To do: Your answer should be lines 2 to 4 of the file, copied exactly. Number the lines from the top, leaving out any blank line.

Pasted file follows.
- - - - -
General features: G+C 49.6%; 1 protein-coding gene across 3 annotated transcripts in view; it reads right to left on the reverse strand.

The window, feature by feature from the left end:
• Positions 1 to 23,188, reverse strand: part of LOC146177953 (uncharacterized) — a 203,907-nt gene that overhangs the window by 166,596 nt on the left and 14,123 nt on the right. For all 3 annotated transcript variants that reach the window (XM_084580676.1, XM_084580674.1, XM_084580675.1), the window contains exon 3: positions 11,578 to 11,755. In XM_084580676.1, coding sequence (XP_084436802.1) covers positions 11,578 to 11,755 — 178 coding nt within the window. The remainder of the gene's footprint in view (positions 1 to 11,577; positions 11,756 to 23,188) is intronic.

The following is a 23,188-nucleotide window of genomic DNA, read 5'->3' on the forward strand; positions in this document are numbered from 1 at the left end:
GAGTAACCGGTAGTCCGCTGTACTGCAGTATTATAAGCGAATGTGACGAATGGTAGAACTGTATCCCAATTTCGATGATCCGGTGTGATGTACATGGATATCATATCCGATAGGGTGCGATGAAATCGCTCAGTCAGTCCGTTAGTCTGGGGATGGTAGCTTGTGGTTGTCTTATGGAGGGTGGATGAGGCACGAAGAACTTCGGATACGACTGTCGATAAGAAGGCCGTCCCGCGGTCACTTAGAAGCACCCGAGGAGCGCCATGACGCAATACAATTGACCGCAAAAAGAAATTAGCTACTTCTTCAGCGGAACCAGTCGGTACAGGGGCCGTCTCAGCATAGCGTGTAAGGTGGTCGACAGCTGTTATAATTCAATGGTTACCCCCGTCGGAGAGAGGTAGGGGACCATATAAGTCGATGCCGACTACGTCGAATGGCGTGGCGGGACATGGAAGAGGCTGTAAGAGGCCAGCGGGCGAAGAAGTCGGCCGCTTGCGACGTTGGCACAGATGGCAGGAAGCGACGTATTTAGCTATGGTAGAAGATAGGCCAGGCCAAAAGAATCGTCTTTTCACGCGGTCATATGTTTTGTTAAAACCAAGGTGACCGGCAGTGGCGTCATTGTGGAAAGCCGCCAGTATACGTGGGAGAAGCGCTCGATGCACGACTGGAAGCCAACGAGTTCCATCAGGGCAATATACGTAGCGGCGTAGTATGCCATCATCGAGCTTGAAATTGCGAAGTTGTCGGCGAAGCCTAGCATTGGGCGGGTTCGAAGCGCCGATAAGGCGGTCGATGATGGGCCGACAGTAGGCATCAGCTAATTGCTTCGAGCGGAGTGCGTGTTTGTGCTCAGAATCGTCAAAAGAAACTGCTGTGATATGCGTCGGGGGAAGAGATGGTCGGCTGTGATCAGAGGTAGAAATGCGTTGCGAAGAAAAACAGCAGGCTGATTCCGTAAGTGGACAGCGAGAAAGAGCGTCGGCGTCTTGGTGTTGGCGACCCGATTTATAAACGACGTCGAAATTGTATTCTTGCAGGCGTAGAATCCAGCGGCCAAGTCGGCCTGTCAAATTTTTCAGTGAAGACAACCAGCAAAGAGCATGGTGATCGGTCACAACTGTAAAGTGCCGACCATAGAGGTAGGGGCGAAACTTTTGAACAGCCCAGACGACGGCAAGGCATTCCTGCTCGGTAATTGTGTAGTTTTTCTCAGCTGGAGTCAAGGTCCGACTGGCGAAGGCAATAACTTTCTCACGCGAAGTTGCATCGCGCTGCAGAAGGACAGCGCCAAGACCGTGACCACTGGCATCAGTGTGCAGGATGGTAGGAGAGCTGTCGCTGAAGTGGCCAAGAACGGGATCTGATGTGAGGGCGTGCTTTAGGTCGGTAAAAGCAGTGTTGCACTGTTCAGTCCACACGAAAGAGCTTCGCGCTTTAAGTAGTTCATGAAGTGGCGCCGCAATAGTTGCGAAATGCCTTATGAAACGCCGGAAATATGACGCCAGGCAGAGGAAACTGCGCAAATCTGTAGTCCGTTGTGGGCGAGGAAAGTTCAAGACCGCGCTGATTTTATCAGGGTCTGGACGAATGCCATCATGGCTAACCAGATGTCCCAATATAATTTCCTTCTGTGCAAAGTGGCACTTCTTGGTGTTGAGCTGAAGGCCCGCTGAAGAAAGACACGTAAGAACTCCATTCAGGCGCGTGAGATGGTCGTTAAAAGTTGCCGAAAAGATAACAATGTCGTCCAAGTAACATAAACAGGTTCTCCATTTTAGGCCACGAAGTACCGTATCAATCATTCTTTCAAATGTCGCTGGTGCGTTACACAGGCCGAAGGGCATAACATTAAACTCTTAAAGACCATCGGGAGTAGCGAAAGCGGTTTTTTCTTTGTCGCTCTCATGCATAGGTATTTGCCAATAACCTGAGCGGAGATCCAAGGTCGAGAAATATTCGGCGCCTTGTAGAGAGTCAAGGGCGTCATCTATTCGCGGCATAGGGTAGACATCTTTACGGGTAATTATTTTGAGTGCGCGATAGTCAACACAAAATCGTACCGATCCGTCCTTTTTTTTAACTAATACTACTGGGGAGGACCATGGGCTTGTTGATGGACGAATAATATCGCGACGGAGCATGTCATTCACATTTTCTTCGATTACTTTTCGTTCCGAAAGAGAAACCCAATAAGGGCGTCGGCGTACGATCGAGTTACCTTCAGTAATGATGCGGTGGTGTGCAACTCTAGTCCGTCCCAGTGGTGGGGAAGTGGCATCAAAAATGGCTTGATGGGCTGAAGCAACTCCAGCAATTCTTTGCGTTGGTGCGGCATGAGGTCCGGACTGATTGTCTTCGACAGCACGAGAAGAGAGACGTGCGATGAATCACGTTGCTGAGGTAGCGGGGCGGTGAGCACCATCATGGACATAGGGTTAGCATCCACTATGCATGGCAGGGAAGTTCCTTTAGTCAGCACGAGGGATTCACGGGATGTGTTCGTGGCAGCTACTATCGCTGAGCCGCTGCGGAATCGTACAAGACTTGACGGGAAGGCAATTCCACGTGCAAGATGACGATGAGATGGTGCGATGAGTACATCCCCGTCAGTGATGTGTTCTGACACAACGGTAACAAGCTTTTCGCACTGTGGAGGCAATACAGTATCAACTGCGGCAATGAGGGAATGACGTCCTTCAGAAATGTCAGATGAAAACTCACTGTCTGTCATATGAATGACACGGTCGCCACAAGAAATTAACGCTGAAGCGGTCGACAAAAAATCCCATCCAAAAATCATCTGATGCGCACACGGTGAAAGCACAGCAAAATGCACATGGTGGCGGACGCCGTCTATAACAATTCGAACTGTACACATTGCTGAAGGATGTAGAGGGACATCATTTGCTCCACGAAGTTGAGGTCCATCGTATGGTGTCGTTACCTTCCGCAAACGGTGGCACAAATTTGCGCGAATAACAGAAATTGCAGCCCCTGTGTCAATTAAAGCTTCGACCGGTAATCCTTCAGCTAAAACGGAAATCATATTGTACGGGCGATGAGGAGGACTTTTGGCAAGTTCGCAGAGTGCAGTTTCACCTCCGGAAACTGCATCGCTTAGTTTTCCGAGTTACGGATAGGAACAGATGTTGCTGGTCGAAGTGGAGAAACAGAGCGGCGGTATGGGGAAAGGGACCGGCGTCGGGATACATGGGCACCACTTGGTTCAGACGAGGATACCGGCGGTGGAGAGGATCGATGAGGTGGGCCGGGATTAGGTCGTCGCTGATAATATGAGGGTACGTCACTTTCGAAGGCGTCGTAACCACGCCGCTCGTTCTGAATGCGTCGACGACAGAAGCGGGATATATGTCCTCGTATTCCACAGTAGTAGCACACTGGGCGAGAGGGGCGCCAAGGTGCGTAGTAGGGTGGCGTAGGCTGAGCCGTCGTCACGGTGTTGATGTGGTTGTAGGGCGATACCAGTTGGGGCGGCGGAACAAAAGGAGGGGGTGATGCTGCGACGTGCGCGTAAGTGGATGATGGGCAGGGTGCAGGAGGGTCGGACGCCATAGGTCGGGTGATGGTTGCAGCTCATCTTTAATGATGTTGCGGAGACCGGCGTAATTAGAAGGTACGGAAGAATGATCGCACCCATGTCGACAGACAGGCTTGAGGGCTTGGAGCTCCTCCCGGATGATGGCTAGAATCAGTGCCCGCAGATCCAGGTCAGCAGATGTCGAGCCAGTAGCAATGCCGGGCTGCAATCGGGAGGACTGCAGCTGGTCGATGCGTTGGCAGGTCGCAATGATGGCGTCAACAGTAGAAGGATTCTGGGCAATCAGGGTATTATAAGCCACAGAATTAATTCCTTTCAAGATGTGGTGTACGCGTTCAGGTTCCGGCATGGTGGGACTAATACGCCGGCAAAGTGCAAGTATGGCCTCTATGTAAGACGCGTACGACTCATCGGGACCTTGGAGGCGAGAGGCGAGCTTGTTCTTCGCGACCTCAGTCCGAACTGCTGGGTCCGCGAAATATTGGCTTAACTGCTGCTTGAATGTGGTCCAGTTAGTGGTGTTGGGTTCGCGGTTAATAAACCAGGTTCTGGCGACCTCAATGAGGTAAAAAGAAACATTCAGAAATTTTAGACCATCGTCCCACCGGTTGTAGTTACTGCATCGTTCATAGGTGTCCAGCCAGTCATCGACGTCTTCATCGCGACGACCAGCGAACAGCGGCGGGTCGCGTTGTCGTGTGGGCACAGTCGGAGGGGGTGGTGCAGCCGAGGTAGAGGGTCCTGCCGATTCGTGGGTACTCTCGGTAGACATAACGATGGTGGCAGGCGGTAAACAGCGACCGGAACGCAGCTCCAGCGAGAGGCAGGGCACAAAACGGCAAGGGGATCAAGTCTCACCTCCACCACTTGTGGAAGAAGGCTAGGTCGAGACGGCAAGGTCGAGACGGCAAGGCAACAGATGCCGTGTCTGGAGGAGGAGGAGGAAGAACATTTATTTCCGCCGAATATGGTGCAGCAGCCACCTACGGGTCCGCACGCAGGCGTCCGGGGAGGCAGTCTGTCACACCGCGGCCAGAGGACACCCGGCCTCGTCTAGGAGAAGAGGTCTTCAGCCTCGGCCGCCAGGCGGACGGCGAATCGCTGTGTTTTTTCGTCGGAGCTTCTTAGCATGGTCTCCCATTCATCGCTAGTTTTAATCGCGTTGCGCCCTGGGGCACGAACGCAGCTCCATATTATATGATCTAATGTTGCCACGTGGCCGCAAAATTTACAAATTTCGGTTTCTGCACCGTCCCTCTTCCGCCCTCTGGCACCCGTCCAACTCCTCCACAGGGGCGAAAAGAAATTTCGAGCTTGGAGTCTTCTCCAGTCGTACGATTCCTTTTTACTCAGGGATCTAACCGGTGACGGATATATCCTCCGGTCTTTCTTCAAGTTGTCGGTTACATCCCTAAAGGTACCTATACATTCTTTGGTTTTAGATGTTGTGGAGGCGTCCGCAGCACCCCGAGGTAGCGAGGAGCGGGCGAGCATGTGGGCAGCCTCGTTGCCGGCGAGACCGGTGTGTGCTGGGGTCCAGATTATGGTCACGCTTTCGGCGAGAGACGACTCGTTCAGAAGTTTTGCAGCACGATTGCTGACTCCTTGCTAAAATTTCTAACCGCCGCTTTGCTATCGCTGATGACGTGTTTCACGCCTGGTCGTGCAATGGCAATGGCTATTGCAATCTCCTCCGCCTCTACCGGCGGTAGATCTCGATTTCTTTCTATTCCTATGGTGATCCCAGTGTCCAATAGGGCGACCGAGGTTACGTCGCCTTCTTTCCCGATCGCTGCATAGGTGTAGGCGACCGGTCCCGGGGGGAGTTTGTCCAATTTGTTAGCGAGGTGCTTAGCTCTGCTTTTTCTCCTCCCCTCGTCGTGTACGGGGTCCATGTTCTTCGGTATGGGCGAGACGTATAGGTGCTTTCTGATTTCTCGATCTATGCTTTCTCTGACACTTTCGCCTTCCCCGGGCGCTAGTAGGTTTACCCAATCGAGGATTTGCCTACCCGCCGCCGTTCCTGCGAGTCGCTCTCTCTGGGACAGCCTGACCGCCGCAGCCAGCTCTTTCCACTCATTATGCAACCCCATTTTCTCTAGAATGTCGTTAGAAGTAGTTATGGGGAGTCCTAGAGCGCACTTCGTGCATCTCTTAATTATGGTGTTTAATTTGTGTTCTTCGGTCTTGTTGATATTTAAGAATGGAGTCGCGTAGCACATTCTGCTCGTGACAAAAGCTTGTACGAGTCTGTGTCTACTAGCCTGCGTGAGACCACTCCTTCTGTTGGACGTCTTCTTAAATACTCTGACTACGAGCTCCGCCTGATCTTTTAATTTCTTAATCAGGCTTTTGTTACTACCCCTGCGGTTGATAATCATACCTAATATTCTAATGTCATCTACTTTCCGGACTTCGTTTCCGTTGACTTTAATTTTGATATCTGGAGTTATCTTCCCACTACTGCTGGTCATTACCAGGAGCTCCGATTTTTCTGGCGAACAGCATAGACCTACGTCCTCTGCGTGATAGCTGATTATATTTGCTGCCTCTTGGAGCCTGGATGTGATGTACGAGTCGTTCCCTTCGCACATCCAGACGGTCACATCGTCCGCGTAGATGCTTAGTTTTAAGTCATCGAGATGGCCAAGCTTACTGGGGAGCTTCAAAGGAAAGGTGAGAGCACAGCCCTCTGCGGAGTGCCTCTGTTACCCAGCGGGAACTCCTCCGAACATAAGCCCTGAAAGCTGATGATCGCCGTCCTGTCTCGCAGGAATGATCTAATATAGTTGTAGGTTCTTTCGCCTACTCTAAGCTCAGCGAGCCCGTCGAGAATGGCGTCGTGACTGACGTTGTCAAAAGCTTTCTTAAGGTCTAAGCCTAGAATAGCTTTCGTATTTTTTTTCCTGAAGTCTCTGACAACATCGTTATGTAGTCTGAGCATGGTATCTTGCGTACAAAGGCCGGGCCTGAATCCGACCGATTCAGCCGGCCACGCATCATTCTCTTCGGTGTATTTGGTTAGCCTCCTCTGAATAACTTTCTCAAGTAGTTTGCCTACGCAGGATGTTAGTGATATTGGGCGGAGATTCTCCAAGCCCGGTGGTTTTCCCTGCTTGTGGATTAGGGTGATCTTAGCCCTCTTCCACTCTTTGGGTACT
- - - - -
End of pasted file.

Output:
The window, feature by feature from the left end:
• Positions 1 to 23,188, reverse strand: part of LOC146177953 (uncharacterized) — a 203,907-nt gene that overhangs the window by 166,596 nt on the left and 14,123 nt on the right. For all 3 annotated transcript variants that reach the window (XM_084580676.1, XM_084580674.1, XM_084580675.1), the window contains exon 3: positions 11,578 to 11,755. In XM_084580676.1, coding sequence (XP_084436802.1) covers positions 11,578 to 11,755 — 178 coding nt within the window. The remainder of the gene's footprint in view (positions 1 to 11,577; positions 11,756 to 23,188) is intronic.

The following is a 23,188-nucleotide window of genomic DNA, read 5'->3' on the forward strand; positions in this document are numbered from 1 at the left end: